Scientists have turned waste cooking oil into an oil spill fighting sponge
Scientists from Australia’s Flinders University have created a new tool to aid the clean-up of oil spills.
The team, headed by senior lecturer in synthetic chemistry Dr Justin Chalker, has developed a rubber polymer from recycled cooking oil and sulphur that can soak up oil. Salt is added to the mixture to make the substance porous before being washed out.
The sponge is able to absorb two to three times its own mass in oil or diesel. In a statement on the study Dr Chalker described the polymer “a new class of oil sorbent that is low-cost, scalable and enables the efficient removal and recovery of oil from water.”
“Our primary motivation at the outset of the project was to identify new ways to convert waste into useful polymers,” Dr Chalker told InnovOil. “It was only after we made the material that we asked how it might be useful. It turns out that this rubber (because it has a lot of sulphur – 50% by mass) binds to diverse forms of mercury pollution.”
The sponge-like chemical is hydrophobic but oleophilic, and when bound to oil creates a floating gel that can be simply scooped out of the water.
Dr Chalker explained that “the polymer can be added in powdered form directly to an oil spill. The oil absorbs upon contact and aggregates to form a gel.” The team hopes that this method could be a practical solution to combat small, local spills where it would be possible to recover the oil-polymer aggregate.
“In the open sea, this might be a challenge,” Chalker conceded. “So the second way to deploy the polymer is to pack it into a filter. The oil-water mixture is pumped through the filter; the oil binds to the polymer and is retained in the filter and the purified water passes through the filter and is discharged. The oil can be recovered by compressing the oil-polymer aggregate with a piston. The oil flows out and can be recovered and the filter can be re-used.”
It may also provide a home for other waste products, given that excess or waste sulphur is stockpiled around the globe and could easily be sourced as feedstock.
The sponge could be commercially available by the end of 2018. However, this is dependent on its success in field trials, as well as support from industry partners. Currently, the sponge is being used in Colombia to remove mercury from rivers contaminated during gold mining.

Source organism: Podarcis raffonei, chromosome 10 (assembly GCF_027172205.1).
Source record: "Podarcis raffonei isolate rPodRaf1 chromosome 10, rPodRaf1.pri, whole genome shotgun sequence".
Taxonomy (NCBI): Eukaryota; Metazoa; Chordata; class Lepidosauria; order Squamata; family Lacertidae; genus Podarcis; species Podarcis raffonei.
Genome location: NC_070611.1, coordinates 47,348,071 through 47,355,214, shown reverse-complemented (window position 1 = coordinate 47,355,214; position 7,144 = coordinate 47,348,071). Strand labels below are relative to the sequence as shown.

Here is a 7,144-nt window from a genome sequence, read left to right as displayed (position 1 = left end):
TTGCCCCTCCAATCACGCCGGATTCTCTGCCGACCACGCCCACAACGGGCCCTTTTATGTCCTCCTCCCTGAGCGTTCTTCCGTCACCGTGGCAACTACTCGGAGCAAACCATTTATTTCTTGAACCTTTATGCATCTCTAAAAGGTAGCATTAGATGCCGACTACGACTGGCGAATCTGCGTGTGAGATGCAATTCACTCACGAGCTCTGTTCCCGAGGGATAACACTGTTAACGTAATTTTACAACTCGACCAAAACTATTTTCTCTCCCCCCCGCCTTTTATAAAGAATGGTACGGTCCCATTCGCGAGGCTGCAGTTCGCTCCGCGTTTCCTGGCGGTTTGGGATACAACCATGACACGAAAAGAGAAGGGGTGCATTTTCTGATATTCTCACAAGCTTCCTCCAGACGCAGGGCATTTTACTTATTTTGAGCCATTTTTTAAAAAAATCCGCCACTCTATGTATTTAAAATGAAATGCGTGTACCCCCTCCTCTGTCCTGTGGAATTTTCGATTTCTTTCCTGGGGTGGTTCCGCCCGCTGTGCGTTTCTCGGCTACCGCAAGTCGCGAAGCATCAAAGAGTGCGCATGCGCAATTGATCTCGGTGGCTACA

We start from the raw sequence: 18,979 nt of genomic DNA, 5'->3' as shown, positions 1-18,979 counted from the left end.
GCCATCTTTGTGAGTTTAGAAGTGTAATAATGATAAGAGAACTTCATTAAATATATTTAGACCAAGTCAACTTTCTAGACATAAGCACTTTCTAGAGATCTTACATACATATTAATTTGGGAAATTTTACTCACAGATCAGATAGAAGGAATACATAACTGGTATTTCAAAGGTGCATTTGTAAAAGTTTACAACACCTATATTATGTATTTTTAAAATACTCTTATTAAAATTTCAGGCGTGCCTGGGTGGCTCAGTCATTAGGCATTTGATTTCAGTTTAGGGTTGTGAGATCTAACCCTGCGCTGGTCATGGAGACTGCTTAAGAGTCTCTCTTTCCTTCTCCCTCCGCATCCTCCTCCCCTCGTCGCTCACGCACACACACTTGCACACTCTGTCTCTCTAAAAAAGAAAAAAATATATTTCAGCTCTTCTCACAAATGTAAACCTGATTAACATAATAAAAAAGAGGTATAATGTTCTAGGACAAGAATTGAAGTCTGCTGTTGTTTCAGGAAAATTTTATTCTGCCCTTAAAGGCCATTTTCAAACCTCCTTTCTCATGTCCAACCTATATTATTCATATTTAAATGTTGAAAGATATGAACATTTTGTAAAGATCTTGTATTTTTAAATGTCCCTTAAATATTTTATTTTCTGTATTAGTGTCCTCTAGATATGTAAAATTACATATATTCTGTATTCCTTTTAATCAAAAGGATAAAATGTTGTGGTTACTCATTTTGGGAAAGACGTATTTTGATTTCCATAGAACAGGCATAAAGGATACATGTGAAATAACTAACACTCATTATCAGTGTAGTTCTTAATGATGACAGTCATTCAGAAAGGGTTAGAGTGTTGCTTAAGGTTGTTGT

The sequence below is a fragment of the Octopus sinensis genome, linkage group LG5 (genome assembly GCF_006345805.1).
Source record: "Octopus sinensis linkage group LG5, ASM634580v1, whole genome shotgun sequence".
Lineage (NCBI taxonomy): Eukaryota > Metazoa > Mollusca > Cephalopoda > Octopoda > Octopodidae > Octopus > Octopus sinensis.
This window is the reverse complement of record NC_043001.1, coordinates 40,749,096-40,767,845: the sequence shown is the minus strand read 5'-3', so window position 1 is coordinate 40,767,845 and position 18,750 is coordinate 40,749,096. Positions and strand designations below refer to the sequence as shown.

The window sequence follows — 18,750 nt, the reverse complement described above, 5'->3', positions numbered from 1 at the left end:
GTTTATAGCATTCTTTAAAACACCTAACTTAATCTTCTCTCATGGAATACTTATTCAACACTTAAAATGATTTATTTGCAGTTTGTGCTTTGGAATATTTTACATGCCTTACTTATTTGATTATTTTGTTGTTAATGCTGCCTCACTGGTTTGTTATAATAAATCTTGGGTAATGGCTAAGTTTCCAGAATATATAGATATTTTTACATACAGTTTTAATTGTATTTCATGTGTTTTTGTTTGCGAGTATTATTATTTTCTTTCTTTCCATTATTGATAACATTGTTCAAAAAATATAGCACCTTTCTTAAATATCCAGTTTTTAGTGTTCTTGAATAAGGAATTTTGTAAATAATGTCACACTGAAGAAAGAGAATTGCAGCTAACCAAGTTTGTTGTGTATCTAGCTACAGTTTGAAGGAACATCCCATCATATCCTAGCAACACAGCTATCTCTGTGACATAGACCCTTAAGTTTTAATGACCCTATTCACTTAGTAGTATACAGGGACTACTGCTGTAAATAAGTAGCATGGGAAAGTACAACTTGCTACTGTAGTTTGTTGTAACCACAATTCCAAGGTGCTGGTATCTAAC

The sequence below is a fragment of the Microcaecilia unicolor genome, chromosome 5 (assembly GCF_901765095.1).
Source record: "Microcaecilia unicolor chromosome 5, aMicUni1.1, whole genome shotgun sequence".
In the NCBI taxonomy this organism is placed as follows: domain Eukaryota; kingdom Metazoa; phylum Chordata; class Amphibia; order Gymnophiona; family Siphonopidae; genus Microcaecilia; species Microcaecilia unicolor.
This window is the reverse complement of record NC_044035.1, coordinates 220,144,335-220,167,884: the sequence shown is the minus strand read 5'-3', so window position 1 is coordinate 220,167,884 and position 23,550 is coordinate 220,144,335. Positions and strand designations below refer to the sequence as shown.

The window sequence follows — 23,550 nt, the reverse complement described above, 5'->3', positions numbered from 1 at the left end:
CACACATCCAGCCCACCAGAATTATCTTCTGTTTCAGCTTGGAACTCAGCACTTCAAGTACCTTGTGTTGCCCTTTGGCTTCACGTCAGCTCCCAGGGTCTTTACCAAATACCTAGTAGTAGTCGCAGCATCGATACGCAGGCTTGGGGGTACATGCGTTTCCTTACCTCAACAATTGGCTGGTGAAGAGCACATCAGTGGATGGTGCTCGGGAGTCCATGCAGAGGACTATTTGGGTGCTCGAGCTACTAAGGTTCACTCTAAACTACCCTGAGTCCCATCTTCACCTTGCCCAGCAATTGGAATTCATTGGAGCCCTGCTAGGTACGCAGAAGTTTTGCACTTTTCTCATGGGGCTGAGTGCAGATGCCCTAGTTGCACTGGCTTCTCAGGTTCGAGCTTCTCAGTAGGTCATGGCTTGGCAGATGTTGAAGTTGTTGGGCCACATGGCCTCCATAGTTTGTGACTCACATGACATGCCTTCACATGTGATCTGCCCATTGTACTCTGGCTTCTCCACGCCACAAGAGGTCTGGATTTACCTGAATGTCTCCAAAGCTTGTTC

This substance is similar to Argonne National Laboratory’s Oleo Sponge, which won three R&D 100 awards in 2017, although there are some notable differences. Because Flinders’ polymer can be made from cheap and readily available waste cooking oil, it may be more easily produced by economies with less developed infrastructure. It also reduces the requirements for pricey ingredients, and the need for expensive or difficult to access equipment.
These areas are often the hardest hit by oil spills, where poor or ageing infrastructure, or weak and poorly enforced legislation, increases the chance of spills. This is made worse by difficulties in accessing the equipment needed to clean up the oil.
“The polymer is effective at absorbing various types of motor oils, diesel fuel and crude oils. Our lab testing has demonstrated the polymer is well-suited for cleaning up small spills and we are currently gearing up for larger-scale field testing in ports and coastal environments,” Dr Chalker said.
Furthermore, these oil spills are often smaller and more frequent, making cheap, easily and flexibly produced chemicals an ideal option for clean-up jobs. Since these places often have a high concentration of oil and gas production, it also means that sulphur, a key ingredient in creating the sponge, is readily available.
Dr Chalker told InnovOil “the process requires a skilled chemist or engineer to operate on a larger scale. The process also occurs at around 160-180 ºC, so it does require energy input.
“Over the next year, we are working with engineers to develop a continuous production method using an extruder. Additionally, we are also exploring gas injection to make the polymer foam, rather than rely on a porogen that has to be removed with a water wash.
“With these reactors in place, we anticipate that we will be able to make 10s or 100s of kg per hour, with the added benefit of economies of scale. And up-scaling is a priority for our team because tackling oil spill pollution is a large-scale problem that will require tonnes of our polymer,” he added.